Vette/FM are seeking unspecified damages to be determined at trial based on the evidence presented, and Vette even offers to give back her modeling fee if Danni's agrees to "pay over to Plaintiff the full amount of monies due for the improper use of Plaintiff's likeness." However, under the law, since the suit was filed as a "limited civil case," it appears that Vette's damages cannot exceed $25,000 plus interest and attorney fees.

According to an informed source, Vette and Various were on the verge of a settlement at one point since the complaint was filed on June 8, 2011, but for unknown reasons the discussions fell through, and on September 21, attorney Ira Rothken filed an Answer to the complaint on behalf of Various, Inc..

At first, Rothken moved to dismiss the original complaint for, among other reasons, the fact that the only named plaintiff in that first complaint was FM Financial, and Rothken argued that FM had no standing to sue on behalf of Vette. He also argued that FM was a Georgia corporation and had no standing to sue in a California court. However, an amended complaint was later filed that included Vette as a plaintiff, along with allegations that her photo had appeared in AdultFriendFinder ads that could be seen in Los Angeles, and the suit continued.

Rothken, on behalf of Various, made several other "affirmative defense" claims, including that FM's/Vette's complaint "fails to state facts sufficient to constitute a cause of action"; that Vette had signed a model release which precluded the lawsuit; that the suit is barred by the Statute of Limitations; that "equitable relief is not available under the alleged facts and under the facts as will be proved" and "because there is an adequate remedy at law"; that Vette had suffered no damages as a result of Various's actions, but that if she had suffered injury, such injury was caused by later or intervening events not caused by Various, or by third party actions also not caused or controlled by Various; that Vette's injuries, if there were any, were caused by herself; that FM's/Vette's complaint is preempted by state and/or federal law, notably copyright laws, trademark laws, the Lanham Act and the First Amendment; and that it's actually Various that was damaged because Vette "breached her duties and obligations under the Vette [Model] Release."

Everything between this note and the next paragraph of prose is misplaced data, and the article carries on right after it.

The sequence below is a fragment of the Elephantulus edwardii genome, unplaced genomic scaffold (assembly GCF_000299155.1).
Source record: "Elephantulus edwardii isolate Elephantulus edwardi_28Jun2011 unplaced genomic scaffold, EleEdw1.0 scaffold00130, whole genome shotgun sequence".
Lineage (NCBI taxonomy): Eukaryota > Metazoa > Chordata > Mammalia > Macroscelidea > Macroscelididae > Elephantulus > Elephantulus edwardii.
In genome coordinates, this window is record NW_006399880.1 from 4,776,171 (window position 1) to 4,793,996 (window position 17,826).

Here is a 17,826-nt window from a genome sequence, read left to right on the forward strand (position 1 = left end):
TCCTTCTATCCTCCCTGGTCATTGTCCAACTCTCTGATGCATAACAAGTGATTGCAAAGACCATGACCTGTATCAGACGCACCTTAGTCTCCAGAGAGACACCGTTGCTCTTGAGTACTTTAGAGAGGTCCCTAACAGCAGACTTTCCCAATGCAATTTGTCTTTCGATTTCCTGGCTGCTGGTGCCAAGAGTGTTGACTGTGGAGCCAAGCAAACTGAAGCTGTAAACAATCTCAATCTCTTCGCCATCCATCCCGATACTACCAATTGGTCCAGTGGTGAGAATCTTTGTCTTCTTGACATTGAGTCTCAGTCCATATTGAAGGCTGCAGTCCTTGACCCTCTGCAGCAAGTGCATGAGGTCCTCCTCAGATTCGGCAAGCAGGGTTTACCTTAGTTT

Indeed, Rothken attached a copy of a "Work for Hire Agreement, Assignment of Rights and Release" signed by Vette, dated April 27, 2006, for services performed on that date—except that, according to Vette, that wasn't the day the photo labeled "Groovy 232" was shot. When that discrepency was called to the court's attention, Rothken supplemented his pleadings with a "Declaration" signed by photographer Francisco Guerra, who stated that the "Groovy 232" photo had been selected for the AdultFriendFinder ad from Danni's photo library by a graphic designer on his production team, and that Guerra himself had shot that photo of Vette at her Beverly Hills apartment on July 11, 2006. Attached to the Declaration were two model releases from 2006, one dated July 11 (but signed by Vette on July 10), the other dated April 27—neither of which being the date upon which Vette claims the shoot in question took place.

The July model release states that the project for which Vette was hired was "tentatively entitled Vicki Vette Photo Shoot and/or otherwise," while the April release more generically "tenatively" titles that shoot "Photo-Video Day and/or otherwise."

Both releases contain the following language: "Consent. Performer expressly consents and agrees that Producer, and all other parties contracted by or otherwise deriving authority from the Producer may film, videotape, record, photograph, digitally sample, and otherwise fix in any and all tangible media of expression now known or hereinafter invented all Services rendered hereunder, including without limitation all performances, poses and all associated information, including Performer's image, likeness, voice, bodily sounds and other characteristics of Performer's persona and personality. Performer expressly consents to all such fixations of Performer clothed, partially clothed, costumed, and fully nude."